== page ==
A LASTING EFFECT Once an Eagle, always an Eagle for Dan Willis

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October 24, 2013 - 12:00 AM

Dan Willis’ home sits north of La-Harpe, a large, dark-wood house that overlooks 200 acres along Rock Creek. It’s only fitting that members of Iola Boy Scout Troop 55 use his land for camping trips.
“It’s neat to give back this way,” he said.
Willis was in the Boy Scouts from 1979 to 1985, when he received his Eagle Scout ranking. While he appreciates it now, he almost didn’t take the time to complete requirements for the lofty ranking.
Dr. Jack Lundy was a district executive with the Quivira Scout Council at the time, and pushed “late bloomers,” such as Willis and his son, to complete their Eagle Scout requirements. Three days before his 18th birthday, Willis rushed to complete all of the paperwork to get the rank. In one week, he graduated high school, turned 18 and was honored as an Eagle Scout.
“I think about that a lot,” Willis said. “I talk to people in my business and personal life all the time about it. Once you’re an Eagle Scout, you’re always an Eagle Scout.”
Willis admitted he isn’t just any ordinary Boy Scout, he is an “Andy Dunlap Scout.” Referring to his scoutmaster at the time, who is still involved with the local troop. Willis said having Dunlap as a leader was special.
“I respect him so much, I still have trouble calling him anything but Mr. Dunlap,” Willis said with a laugh, while lounging on the back porch of his home. Willis served on the troop committee for a time, and assisted with the board of review. His peers often referred to him as an “Andy Dunlap Eagle” – somewhat of a rare compliment in the area.

NOW WILLIS, 46, is safety and environment manager for B&W Trailer Hitches, which he said often directly relates to skills he learned as a scout.
“It actually follows a lot of Scout training,” he said.
Willis’ son, Brett, 9, completed the “Tiger and Bear” ranks in Cub Scouts, before dropping out to make time for sports. He said he hopes his son will join Boy Scouts, but will never force him to make the decision.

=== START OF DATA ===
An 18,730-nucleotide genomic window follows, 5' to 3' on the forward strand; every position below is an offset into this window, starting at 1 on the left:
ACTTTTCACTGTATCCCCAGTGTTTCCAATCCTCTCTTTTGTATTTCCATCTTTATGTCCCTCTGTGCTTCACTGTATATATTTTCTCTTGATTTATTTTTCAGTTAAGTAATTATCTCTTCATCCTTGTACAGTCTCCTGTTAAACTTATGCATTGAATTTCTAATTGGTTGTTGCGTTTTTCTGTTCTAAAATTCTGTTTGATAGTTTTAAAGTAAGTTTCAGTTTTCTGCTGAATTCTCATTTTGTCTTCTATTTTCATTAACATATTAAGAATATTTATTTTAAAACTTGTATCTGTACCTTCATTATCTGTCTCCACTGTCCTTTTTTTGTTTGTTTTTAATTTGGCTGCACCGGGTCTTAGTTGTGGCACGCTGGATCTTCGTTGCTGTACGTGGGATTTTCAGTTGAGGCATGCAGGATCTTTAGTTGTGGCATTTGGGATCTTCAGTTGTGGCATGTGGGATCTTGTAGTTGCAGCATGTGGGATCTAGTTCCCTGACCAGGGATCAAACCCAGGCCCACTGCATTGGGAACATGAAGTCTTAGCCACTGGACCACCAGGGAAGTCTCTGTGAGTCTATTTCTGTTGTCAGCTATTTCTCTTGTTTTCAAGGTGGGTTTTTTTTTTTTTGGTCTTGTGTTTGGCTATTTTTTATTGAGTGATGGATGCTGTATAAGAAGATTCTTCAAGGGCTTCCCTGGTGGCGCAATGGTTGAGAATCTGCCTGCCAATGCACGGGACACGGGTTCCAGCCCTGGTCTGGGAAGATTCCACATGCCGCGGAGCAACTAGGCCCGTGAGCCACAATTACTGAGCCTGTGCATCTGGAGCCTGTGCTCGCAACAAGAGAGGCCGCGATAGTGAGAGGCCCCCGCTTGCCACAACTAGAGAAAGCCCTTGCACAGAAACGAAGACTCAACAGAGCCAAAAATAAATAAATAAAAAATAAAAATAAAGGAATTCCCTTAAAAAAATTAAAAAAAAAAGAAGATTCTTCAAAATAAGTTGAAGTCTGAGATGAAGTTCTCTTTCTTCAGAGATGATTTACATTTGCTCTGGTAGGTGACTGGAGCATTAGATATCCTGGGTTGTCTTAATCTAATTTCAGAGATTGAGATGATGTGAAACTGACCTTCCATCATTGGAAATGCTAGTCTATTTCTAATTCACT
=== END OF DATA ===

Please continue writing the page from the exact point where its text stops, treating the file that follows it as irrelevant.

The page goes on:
“It’s got to be something he wants to do,” Willis said. “But if he’s in Boy Scouts, I’m in Boy Scouts.”
Willis said participation in Boy Scouts oftentimes seems “to be cyclical” and its numbers rise and fall throughout the years. He said the distractions in today’s culture also make the time and dedication Boy Scouts requires a difficult commitment for many younger people.
He laughed, and said one of the few reasons he stayed in Scouts was because his father spent $15 on a backpack when he started. He said it’s difficult to see the benefits and time-well-spent of an undertaking such as scouting until further down the road.
“They want kids to be active and be outside,” he said. “It’s coming back, it’s about the community and working together.”
Now more than ever, Willis said, women are involved in Boy Scouts, which was uncommon during his involvement.
“I see more and more ladies involved, and that can only be a good thing,” Willis said.
He said parents’ involvement is often essential to a successful Scout troop.
As his Eagle Scout project, Willis fixed and adjusted headstones at the Civil War memorial in Iola cemetery. Some days, he said, he’ll walk by the area and notice that the headstones still are much straighter than before he worked on them.
“I spent hours and hours getting those stones placed and at the proper height,” he said. “Sometimes I look at it and think, ‘Yeah I did that.’”
It’s just a simple, grateful reminder of Dr. Lundy’s prodding, urging and motivation during the end of his Boy Scout career. He still remembers what Dr. Lundy said to him before his high school graduation — “You’re going to be glad you did it.”

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